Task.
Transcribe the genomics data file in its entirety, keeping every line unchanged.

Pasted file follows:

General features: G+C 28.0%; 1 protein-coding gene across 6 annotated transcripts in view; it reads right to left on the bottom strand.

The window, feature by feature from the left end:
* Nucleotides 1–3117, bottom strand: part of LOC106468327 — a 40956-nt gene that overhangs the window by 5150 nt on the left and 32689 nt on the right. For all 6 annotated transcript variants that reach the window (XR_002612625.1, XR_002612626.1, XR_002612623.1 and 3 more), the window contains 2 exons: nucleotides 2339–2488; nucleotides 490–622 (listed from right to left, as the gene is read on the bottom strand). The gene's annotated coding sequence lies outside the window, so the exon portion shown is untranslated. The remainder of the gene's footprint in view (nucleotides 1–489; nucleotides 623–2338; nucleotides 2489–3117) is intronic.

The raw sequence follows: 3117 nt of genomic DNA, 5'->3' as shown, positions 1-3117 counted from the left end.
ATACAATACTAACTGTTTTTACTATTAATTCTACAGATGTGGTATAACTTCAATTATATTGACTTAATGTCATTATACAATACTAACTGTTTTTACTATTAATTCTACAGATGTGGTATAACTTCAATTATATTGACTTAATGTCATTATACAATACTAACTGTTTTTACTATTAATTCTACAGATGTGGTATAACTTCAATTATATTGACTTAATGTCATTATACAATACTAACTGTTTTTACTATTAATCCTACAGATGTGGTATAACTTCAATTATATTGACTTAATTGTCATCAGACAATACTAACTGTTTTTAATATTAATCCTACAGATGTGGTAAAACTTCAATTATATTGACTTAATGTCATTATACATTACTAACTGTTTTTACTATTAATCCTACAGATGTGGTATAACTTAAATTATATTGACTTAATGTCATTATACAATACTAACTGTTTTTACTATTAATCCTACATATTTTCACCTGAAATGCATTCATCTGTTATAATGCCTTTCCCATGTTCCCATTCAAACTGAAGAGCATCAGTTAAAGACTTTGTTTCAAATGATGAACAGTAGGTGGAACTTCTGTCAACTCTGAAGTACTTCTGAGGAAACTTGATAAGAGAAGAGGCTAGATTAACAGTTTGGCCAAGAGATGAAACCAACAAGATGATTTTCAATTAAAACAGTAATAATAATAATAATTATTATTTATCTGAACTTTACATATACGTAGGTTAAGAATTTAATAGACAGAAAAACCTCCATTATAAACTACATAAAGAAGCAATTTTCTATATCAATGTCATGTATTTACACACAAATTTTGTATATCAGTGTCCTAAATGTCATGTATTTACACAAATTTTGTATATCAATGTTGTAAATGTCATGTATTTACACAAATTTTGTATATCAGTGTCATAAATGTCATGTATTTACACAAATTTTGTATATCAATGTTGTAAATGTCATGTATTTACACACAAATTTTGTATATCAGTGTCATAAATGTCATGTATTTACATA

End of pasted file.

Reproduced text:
General features: G+C 28.0%; 1 protein-coding gene across 6 annotated transcripts in view; it reads right to left on the bottom strand.

The window, feature by feature from the left end:
* Nucleotides 1–3117, bottom strand: part of LOC106468327 — a 40956-nt gene that overhangs the window by 5150 nt on the left and 32689 nt on the right. For all 6 annotated transcript variants that reach the window (XR_002612625.1, XR_002612626.1, XR_002612623.1 and 3 more), the window contains 2 exons: nucleotides 2339–2488; nucleotides 490–622 (listed from right to left, as the gene is read on the bottom strand). The gene's annotated coding sequence lies outside the window, so the exon portion shown is untranslated. The remainder of the gene's footprint in view (nucleotides 1–489; nucleotides 623–2338; nucleotides 2489–3117) is intronic.

The raw sequence follows: 3117 nt of genomic DNA, 5'->3' as shown, positions 1-3117 counted from the left end.
ATACAATACTAACTGTTTTTACTATTAATTCTACAGATGTGGTATAACTTCAATTATATTGACTTAATGTCATTATACAATACTAACTGTTTTTACTATTAATTCTACAGATGTGGTATAACTTCAATTATATTGACTTAATGTCATTATACAATACTAACTGTTTTTACTATTAATTCTACAGATGTGGTATAACTTCAATTATATTGACTTAATGTCATTATACAATACTAACTGTTTTTACTATTAATCCTACAGATGTGGTATAACTTCAATTATATTGACTTAATTGTCATCAGACAATACTAACTGTTTTTAATATTAATCCTACAGATGTGGTAAAACTTCAATTATATTGACTTAATGTCATTATACATTACTAACTGTTTTTACTATTAATCCTACAGATGTGGTATAACTTAAATTATATTGACTTAATGTCATTATACAATACTAACTGTTTTTACTATTAATCCTACATATTTTCACCTGAAATGCATTCATCTGTTATAATGCCTTTCCCATGTTCCCATTCAAACTGAAGAGCATCAGTTAAAGACTTTGTTTCAAATGATGAACAGTAGGTGGAACTTCTGTCAACTCTGAAGTACTTCTGAGGAAACTTGATAAGAGAAGAGGCTAGATTAACAGTTTGGCCAAGAGATGAAACCAACAAGATGATTTTCAATTAAAACAGTAATAATAATAATAATTATTATTTATCTGAACTTTACATATACGTAGGTTAAGAATTTAATAGACAGAAAAACCTCCATTATAAACTACATAAAGAAGCAATTTTCTATATCAATGTCATGTATTTACACACAAATTTTGTATATCAGTGTCCTAAATGTCATGTATTTACACAAATTTTGTATATCAATGTTGTAAATGTCATGTATTTACACAAATTTTGTATATCAGTGTCATAAATGTCATGTATTTACACAAATTTTGTATATCAATGTTGTAAATGTCATGTATTTACACACAAATTTTGTATATCAGTGTCATAAATGTCATGTATTTACATA